So when City broke upfield in stoppage time on the counter-attack, resulting in Dani Pacheco virtually walking the ball into the Ipswich net to make it 5-1, you could have been forgiven for thinking that loan signing Sam Vokes might not have reacted in the manner he did.
Vokes, of course, already knew that he was returning to his parent club after the game, having been recalled from his loan spell by Wolves boss Mick McCarthy.
And, of course, he had been here for only a brief period. Yet when Pacheco casually picked his spot and banged the ball into the roof of the net to complete the rout, before he congratulated the goalscorer for effectively putting the icing on the cake, Vokes initially wheeled away over to the Norwich fans while involuntary punching the air in delight.
This, in stoppage time don’t forget, at 5-1 up and the result already long having since been decided, for someone who hasn’t been here long and who was about to leave the club the very next day.
Like I say. There are many reasons why Norwich are now an unrecognisable outfit from the one that was struggling so desperately not so long ago.
But the fact that there is clearly such a close-knit bond in the dressing room, and that each and every single one of the pool of players that Lambert has assembled in his squad is seemingly willing to sweat blood for his team-mates, the manager himself and the football club, might just be one of the biggest reasons for City’s success.
• TALK ABOUT SQUEAKY BUM TIME!
It might have been the perfect day for the Canaries last Thursday. But apart from the result, I have to say that I’ve certainly had better days.
Allow me to explain.
I was in London on Thursday morning, and so decided to allow myself at least 4� hours travelling time to get to Portman Road in order that I would arrive at the ground in plenty of time before kick-off.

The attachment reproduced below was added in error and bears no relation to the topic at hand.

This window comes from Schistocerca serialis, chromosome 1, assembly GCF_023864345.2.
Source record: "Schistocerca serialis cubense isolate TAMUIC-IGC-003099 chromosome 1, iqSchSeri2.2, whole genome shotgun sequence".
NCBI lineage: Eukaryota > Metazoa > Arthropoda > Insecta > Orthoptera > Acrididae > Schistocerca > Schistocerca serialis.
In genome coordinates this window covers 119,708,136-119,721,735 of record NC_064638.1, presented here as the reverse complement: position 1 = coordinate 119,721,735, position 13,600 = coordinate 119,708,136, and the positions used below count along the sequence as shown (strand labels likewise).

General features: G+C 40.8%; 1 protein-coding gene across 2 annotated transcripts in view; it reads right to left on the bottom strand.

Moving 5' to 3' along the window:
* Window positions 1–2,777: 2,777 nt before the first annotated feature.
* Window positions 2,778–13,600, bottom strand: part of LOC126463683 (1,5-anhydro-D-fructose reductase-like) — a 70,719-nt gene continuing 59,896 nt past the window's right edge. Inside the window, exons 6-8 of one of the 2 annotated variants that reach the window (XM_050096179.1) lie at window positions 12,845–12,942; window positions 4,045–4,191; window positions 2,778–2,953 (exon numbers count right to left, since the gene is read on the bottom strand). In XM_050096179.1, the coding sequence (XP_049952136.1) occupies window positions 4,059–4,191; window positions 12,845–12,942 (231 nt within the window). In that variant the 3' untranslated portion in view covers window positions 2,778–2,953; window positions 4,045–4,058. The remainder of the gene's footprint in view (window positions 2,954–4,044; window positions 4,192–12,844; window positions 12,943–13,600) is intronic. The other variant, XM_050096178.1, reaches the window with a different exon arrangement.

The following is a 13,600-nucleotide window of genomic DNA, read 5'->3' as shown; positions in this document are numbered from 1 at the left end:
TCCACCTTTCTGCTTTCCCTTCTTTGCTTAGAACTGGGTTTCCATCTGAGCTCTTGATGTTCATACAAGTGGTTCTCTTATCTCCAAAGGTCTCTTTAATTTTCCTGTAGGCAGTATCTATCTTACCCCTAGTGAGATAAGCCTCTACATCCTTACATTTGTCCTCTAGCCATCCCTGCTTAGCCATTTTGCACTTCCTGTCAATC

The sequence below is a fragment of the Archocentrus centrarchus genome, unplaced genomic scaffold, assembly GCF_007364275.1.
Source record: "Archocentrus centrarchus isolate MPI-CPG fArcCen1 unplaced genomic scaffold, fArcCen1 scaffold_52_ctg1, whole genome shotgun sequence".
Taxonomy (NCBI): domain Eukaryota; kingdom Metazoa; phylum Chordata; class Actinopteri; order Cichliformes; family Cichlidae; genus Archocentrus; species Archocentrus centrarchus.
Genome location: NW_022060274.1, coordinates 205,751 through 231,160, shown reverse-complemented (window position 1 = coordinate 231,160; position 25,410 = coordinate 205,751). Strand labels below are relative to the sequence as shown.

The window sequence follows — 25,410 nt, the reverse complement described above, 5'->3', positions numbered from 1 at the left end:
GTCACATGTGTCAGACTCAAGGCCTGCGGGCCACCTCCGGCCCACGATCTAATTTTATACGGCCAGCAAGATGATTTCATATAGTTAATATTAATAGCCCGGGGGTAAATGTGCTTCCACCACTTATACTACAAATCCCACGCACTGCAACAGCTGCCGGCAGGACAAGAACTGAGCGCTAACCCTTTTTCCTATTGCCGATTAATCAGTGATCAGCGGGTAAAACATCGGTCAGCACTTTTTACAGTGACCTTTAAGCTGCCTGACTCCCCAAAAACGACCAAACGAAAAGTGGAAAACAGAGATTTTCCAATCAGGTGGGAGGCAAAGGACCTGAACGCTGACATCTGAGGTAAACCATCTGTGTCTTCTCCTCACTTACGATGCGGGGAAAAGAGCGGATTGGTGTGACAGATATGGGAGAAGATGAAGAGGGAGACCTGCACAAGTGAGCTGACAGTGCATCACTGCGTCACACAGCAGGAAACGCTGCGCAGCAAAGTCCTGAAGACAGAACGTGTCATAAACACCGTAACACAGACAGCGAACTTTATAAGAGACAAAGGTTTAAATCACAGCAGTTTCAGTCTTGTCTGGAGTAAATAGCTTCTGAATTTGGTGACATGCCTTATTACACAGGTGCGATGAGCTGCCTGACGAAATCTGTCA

What I didn’t expect, though, was the journey from hell.
It took me one hour to travel the princely distance of just two miles at one point, with the North Circular basically resembling a car park. The A12 wasn’t any better, and time was fast running out on me. I eventually got to within close proximity to the ground at about 6.30pm.
Now all I had to do was find somewhere to park my car.
The first car park I found was scheduled to close just 30 minutes after the final whistle. So no good for me then.
At the next one, which was quite near to the stadium, I was unfortunate to be greeted at the gate by a complete jobsworth, who not only seemed genuinely pleased with himself that he had the power to turn down my plea for him to allow me in without the necessary pass on account of me due to be live on air in about 15 minutes time, but who then revelled in doing so. He’s probably a traffic warden by day. And still single.
The next car park I stumbled upon was jammed full to capacity – all except for one space that was allocated... for motorcycles. I had no choice. It was park up now, or risk missing the start of the game.
Except I then discovered that I had no change for the pay and display machine!
In desperation, I ended up giving someone a �10 note for about �4 worth of coins!
I ran the last mile to the ground like Seb Coe in his prime, and arrived at my commentary position sweating like a pig with exactly two minutes to spare before we opened the show.
Oh, and to cap it all, when I got back to my car after the match, I found a parking ticket attached to my windscreen because I had parked in a “parking space not designated for this class of vehicle,” blah, blah, blah. I hope that Ipswich Borough Council spend my �70 parking fine wisely. I really do.
Maybe they could even think of donating it to one of their car park attendants to put towards the cost of reversing his personality by-pass operation.
• One final thought from a truly amazing week. City’s late, late winner on Monday afternoon was the 12th occasion when they have scored in stoppage time this season. It’s not coincidence. And it’s not down to just pure good fortune either. It’s much more than that. It’s a steely determination and inner belief that the players possess in themselves and each other that has enabled them to nick goals so late on and so frequently in matches.